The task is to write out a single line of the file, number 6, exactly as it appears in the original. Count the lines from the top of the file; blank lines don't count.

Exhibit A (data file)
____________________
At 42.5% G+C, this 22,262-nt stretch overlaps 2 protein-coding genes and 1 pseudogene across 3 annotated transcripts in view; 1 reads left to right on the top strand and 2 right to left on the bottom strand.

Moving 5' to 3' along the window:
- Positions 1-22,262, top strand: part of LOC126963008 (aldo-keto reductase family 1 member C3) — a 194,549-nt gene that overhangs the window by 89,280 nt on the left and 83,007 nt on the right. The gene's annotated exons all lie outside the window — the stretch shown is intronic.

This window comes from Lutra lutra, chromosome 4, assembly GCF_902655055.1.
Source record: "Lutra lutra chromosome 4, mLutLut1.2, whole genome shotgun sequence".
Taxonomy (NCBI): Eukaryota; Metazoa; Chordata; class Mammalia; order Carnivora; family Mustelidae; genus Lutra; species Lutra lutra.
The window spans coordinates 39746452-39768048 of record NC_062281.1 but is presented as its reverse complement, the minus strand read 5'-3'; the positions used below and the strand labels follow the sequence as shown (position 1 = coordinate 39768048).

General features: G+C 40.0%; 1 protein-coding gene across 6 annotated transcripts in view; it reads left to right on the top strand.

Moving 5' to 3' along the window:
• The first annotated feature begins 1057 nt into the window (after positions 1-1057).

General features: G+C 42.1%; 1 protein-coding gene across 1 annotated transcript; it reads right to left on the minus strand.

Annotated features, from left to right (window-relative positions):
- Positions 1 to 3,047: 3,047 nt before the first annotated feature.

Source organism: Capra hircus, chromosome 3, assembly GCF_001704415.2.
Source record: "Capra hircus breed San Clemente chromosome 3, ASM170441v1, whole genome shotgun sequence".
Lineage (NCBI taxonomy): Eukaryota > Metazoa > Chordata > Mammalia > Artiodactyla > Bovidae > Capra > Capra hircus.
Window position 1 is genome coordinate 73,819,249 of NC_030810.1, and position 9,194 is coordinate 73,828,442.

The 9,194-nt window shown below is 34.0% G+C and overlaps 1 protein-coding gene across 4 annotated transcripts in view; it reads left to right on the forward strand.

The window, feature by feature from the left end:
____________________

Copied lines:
Taxonomy (NCBI): Eukaryota; Metazoa; Chordata; class Mammalia; order Carnivora; family Mustelidae; genus Lutra; species Lutra lutra.